Category: Seasons

Proven Winners® WaterWise™ Watering Kit

The thing that I love most about gardening is getting my hands in the soil, well almost. Actually I do love abundant beauty that flowers produce, but you know it’s that in between stuff that often gets in the way for a lot of us. Watering for instance. Keeping the soil consistently moist in containers is the key to success, which is why a use a drip irrigation kit. The one I like to use is from Proven Winners and it is so easy to assemble. It takes the work out of watering. With a single kit I can water up to ten potted plants.

Here is how easy it is to set up the Proven Winners WaterWise Container Irrigation Kit.

Attach the backflow prevent valve to your outdoor water faucet. Screw the faucet adapter onto the end of the valve.

Proven Winners WaterWise Watering Kit Fauce Adpater and Nozzle

Push the end of the ¼-inch tubing onto the nozzle of the faucet adapter. This will go on easier if you wet the nozzle first.

Proven Winners WaterWise Watering Kit Tubing Attached to the Backflow Valve and Nozzle

Run the tubing from the spigot to the base of your first container.

Cut the tubing and insert a barbed-tee, which is a little t-shaped piece. Insert the tubing onto the branch of the barbed-tee the points upward. Run the tubing up into the middle of the container and cut to size. Cap off the end of the tubing with a dripper.

Proven Winners WaterWise Watering Kit Dripper Plugs into the End of Tubing

Next insert the tubing onto the horizontal branch of the barbed-tee and extend it over to your next container. Repeat the process until you have all of your containers outfitted with drippers.

Proven Winners WaterWise Watering Kit Barded-Tee Splits the Line So You Can Water Multiple Pots

10 – 12-inch container = 1 dripper
14 – 20-inch container = 2 drippers
24-inch containers and larger = 3 drippers

The tubing is a neutral tan color that disappears among the plants, but you can further camouflage it by inserting it through the drain hole of an empty container before adding soil.

You Can Insert the Tubing Through the Drainage Hole

Depending on the weather and the size of the container you will probably water for one hour each day. Is it is really hot and dry or the container is extra larger you will need to increase the amount of time you water.

You can take all the work out of watering by purchasing a battery-operated water timer to add to the faucet. Now you won’t even have to think about watering.

Purchase a water timer to take all the work out of watering.

Click here to Purchase a Proven Winners WaterWise Container Watering Kit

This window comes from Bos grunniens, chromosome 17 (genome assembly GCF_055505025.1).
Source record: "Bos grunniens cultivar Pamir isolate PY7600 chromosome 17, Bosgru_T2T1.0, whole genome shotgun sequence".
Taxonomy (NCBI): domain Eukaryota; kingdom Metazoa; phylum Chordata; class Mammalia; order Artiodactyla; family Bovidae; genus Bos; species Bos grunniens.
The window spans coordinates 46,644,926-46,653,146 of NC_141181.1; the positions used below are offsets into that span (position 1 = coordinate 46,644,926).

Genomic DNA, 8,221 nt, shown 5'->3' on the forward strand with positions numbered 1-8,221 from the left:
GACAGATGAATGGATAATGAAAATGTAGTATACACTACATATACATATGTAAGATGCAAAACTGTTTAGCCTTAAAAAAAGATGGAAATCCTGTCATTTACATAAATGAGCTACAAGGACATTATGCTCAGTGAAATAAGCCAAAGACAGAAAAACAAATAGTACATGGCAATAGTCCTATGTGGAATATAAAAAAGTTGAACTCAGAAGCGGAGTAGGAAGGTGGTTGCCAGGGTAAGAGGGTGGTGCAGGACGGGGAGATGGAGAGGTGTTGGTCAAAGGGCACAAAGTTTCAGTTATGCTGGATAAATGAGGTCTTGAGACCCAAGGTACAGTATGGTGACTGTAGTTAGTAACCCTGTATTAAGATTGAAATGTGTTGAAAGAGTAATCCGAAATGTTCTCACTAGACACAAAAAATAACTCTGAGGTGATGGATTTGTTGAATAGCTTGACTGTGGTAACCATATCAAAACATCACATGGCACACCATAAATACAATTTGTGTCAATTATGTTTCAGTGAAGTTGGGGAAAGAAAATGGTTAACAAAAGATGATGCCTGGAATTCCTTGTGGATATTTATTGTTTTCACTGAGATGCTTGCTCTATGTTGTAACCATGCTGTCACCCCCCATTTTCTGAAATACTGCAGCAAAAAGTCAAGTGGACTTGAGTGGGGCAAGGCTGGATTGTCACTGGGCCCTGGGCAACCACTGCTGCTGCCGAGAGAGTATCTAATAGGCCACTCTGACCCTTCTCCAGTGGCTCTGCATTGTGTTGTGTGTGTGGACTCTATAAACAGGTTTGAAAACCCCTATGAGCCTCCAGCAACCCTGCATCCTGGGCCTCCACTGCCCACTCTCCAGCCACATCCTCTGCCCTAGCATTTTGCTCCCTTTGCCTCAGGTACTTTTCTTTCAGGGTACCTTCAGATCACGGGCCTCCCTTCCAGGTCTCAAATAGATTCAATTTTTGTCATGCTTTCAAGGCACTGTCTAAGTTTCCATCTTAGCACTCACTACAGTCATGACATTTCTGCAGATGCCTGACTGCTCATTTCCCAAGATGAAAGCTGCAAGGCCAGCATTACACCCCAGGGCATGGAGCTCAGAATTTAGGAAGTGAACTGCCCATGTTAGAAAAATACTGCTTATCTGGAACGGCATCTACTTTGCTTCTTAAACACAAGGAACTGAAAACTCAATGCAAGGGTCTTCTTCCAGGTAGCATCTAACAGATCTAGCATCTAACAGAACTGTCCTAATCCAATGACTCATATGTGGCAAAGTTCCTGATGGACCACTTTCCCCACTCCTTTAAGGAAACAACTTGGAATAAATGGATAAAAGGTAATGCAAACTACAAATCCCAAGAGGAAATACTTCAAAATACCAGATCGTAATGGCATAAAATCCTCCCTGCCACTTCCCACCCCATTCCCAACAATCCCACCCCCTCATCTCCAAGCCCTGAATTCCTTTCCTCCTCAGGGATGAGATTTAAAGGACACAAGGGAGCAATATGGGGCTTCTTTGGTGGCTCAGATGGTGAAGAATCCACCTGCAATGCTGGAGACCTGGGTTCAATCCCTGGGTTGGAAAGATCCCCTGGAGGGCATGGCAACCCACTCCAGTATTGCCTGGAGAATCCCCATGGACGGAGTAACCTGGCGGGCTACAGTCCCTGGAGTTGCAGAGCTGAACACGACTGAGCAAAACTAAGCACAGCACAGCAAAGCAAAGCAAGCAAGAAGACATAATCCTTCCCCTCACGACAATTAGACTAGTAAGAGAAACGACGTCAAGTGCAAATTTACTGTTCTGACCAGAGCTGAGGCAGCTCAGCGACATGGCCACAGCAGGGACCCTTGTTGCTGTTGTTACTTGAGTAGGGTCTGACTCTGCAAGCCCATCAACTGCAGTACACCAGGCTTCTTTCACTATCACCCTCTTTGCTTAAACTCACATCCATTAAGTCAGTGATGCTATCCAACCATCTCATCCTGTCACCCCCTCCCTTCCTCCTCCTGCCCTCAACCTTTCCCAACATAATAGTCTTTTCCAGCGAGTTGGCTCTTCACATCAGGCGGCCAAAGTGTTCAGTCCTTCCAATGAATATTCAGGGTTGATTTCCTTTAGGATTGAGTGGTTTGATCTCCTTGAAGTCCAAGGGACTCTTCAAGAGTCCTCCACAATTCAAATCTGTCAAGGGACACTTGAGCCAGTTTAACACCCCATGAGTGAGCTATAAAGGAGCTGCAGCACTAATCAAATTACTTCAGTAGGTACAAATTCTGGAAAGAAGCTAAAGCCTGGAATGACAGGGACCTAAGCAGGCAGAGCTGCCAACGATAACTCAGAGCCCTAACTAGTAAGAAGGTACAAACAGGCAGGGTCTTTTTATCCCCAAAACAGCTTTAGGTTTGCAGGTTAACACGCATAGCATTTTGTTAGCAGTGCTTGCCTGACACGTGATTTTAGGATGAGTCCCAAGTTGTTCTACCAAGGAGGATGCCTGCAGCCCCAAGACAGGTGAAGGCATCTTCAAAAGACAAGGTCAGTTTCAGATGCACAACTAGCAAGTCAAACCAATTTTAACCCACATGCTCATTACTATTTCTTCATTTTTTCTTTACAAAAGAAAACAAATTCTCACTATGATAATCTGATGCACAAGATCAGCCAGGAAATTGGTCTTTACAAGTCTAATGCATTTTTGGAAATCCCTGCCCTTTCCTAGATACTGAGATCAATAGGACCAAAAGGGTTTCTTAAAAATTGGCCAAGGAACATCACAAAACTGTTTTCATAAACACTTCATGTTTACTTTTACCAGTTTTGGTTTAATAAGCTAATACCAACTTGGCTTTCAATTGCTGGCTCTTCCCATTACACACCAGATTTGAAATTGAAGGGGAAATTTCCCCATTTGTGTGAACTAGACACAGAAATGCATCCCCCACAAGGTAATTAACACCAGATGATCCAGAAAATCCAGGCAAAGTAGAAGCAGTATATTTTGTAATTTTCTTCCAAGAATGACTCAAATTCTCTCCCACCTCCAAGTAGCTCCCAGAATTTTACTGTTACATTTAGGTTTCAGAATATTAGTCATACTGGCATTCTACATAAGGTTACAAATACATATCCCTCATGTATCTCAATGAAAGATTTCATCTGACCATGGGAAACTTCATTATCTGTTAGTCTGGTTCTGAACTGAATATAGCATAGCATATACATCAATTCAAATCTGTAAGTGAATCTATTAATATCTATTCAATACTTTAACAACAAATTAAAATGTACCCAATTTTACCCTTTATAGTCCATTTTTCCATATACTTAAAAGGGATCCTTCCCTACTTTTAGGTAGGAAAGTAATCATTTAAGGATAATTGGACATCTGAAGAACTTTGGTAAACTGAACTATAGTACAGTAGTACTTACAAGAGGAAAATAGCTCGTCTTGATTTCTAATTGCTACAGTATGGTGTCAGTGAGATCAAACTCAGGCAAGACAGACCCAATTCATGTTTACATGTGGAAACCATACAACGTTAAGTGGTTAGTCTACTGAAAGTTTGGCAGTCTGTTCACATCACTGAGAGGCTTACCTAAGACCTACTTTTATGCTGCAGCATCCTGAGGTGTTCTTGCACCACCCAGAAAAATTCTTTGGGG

Each Proven Winners WaterWise kit contains:

  • A 30-foot coil of high-quality tan-colored vinyl tubing
  • Ten 1/2 GPH pressure compensating drippers
  • Ten Barbed Tees (for use in attaching and extending vinyl tubing)
  • Three Barbed Crosses (for use in attaching and extending vinyl tubing)
  • Ten Nail Clamps (for positioning and holding vinyl tubing in place on wood decks or other wooden applications)
  • One Faucet Adapter
  • One Back Flow Prevention Valve
  • Ten Support Stakes (to attach and hold drippers or to train the tubing in place in landscape beds)

Hot House Flowers

The grocery store makes for an unexpected ally in beating winter’s blues. Spruce up your home with a few potted plants that you can find at the grocery store. To personalize these blooms to suit my style I slip the plants (pot and all) into decorative containers.

Hot House Flowers are a Breath of Spring

Forced Daffodils, Tulips and Hyacinths – The daffodils and hyacinths you buy at the grocery store can be planted in the garden after the flowers fade. Wait until the foliage dies back. I’ve not had much luck with replanting tulips because they aren’t perennial in southern gardens where springs are short. However, daffodils and hyacinths will bloom again for me the next year.

Daffodils

Cape Primroses– Maintain temperature around 60 degrees. Place pot on a tray of wet pebbles to provide humidity without overwatering.

photo credit: Eva Gruendemann

Hydrangeas – These big, colorful flowers are everyone’s favorite. While the plant is indoors keep the soil consistently moist and out of direct sunlight. After the last frost date in your area plant it outside in a partially shaded spot.

Hydrangeas

Orchids – Watering orchids can be tricky and varies depending on the type or orchid and time of year. (Water more in the summer and less in the winter.) Generally a good rule is to water every five to 12 days. Avoid wetting the leaves when watering. Dab excess water off leaves.

Orchids

Five Edibles You Can Grow Indoors

Here we are smack dab in the middle of winter and I’m starting to miss walking to the vegetable garden, snips in hand, to gather ingredients for dinner. To tide me over until it’s time to plant spring crops I’m actually growing a few things indoors. I won’t be harvesting any tomatoes, but at least I can get my hands dirty and enjoy the satisfaction of adding a few fresh ingredients to my recipes.

Here are five edibles you can grow indoors this winter.

Edibles to Grow Indoors

  • Lemons and Limes
    Citrus won’t give you instant gratification, but you can enjoy the sweet scent of the blooms while you wait for the fruits. Look for a variety that is known to thrive indoors and produces year-round such as Meyer lemon or Bearss lime. Place the tree near a bright, southern or western facing window and away from sources of heat. Deep soak the soil every 5 to 7 days. Citrus prefer slightly acidic soil and high nitrogen fertilizer. Feed with a slow release fertilizer designed for citrus plants and follow the manufacturer’s directions.